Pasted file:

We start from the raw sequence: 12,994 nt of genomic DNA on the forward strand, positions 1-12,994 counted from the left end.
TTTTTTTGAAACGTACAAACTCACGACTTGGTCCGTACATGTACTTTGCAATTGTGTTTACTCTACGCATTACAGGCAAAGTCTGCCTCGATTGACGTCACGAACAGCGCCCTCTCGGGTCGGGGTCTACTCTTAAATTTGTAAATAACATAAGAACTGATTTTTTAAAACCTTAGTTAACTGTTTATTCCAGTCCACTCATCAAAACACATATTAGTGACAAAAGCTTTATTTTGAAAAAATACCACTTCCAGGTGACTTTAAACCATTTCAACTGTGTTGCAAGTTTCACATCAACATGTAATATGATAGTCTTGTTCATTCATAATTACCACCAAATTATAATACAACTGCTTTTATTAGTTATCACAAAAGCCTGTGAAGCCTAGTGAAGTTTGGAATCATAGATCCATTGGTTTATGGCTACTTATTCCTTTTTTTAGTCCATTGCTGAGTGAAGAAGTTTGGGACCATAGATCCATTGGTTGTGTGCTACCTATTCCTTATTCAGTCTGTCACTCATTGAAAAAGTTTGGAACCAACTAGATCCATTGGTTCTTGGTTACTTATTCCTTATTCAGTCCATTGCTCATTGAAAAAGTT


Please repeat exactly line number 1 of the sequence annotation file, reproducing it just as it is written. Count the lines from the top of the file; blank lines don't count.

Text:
We start from the raw sequence: 12,994 nt of genomic DNA on the forward strand, positions 1-12,994 counted from the left end.